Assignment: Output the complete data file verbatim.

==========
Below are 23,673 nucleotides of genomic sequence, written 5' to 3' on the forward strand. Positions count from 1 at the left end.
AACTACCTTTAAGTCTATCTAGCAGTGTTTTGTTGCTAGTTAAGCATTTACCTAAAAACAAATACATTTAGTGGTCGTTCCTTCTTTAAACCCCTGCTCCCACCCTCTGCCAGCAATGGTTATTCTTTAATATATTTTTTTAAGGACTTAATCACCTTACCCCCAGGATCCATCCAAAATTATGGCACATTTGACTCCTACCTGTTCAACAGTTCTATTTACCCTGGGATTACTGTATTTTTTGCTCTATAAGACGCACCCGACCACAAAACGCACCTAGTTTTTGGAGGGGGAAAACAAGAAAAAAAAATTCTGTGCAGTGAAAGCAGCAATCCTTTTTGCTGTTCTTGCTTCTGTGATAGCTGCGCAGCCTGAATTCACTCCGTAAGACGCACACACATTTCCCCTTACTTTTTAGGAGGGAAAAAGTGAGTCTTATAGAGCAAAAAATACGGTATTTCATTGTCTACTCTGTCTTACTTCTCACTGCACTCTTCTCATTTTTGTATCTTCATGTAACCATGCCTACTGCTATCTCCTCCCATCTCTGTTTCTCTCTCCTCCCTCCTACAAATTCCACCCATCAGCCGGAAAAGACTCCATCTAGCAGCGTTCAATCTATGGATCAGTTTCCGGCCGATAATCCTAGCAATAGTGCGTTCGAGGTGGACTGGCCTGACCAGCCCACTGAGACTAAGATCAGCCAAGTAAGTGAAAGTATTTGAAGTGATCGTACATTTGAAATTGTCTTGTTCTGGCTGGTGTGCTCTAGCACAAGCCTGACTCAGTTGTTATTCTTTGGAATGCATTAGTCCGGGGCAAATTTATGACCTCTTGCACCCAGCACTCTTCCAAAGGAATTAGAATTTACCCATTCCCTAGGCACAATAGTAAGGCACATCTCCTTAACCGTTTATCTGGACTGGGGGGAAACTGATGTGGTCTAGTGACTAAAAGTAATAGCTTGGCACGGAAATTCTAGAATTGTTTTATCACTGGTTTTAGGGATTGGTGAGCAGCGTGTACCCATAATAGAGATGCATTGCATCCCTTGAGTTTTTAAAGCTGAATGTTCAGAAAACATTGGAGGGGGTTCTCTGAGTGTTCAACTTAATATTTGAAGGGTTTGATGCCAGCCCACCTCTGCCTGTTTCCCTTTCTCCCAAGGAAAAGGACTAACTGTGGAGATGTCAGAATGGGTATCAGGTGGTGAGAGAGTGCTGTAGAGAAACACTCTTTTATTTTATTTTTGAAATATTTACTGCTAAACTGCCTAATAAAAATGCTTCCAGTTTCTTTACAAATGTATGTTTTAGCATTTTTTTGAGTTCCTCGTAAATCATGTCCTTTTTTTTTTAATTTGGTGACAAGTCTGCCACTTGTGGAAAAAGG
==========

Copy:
Below are 23,673 nucleotides of genomic sequence, written 5' to 3' on the forward strand. Positions count from 1 at the left end.
AACTACCTTTAAGTCTATCTAGCAGTGTTTTGTTGCTAGTTAAGCATTTACCTAAAAACAAATACATTTAGTGGTCGTTCCTTCTTTAAACCCCTGCTCCCACCCTCTGCCAGCAATGGTTATTCTTTAATATATTTTTTTAAGGACTTAATCACCTTACCCCCAGGATCCATCCAAAATTATGGCACATTTGACTCCTACCTGTTCAACAGTTCTATTTACCCTGGGATTACTGTATTTTTTGCTCTATAAGACGCACCCGACCACAAAACGCACCTAGTTTTTGGAGGGGGAAAACAAGAAAAAAAAATTCTGTGCAGTGAAAGCAGCAATCCTTTTTGCTGTTCTTGCTTCTGTGATAGCTGCGCAGCCTGAATTCACTCCGTAAGACGCACACACATTTCCCCTTACTTTTTAGGAGGGAAAAAGTGAGTCTTATAGAGCAAAAAATACGGTATTTCATTGTCTACTCTGTCTTACTTCTCACTGCACTCTTCTCATTTTTGTATCTTCATGTAACCATGCCTACTGCTATCTCCTCCCATCTCTGTTTCTCTCTCCTCCCTCCTACAAATTCCACCCATCAGCCGGAAAAGACTCCATCTAGCAGCGTTCAATCTATGGATCAGTTTCCGGCCGATAATCCTAGCAATAGTGCGTTCGAGGTGGACTGGCCTGACCAGCCCACTGAGACTAAGATCAGCCAAGTAAGTGAAAGTATTTGAAGTGATCGTACATTTGAAATTGTCTTGTTCTGGCTGGTGTGCTCTAGCACAAGCCTGACTCAGTTGTTATTCTTTGGAATGCATTAGTCCGGGGCAAATTTATGACCTCTTGCACCCAGCACTCTTCCAAAGGAATTAGAATTTACCCATTCCCTAGGCACAATAGTAAGGCACATCTCCTTAACCGTTTATCTGGACTGGGGGGAAACTGATGTGGTCTAGTGACTAAAAGTAATAGCTTGGCACGGAAATTCTAGAATTGTTTTATCACTGGTTTTAGGGATTGGTGAGCAGCGTGTACCCATAATAGAGATGCATTGCATCCCTTGAGTTTTTAAAGCTGAATGTTCAGAAAACATTGGAGGGGGTTCTCTGAGTGTTCAACTTAATATTTGAAGGGTTTGATGCCAGCCCACCTCTGCCTGTTTCCCTTTCTCCCAAGGAAAAGGACTAACTGTGGAGATGTCAGAATGGGTATCAGGTGGTGAGAGAGTGCTGTAGAGAAACACTCTTTTATTTTATTTTTGAAATATTTACTGCTAAACTGCCTAATAAAAATGCTTCCAGTTTCTTTACAAATGTATGTTTTAGCATTTTTTTGAGTTCCTCGTAAATCATGTCCTTTTTTTTTTAATTTGGTGACAAGTCTGCCACTTGTGGAAAAAGG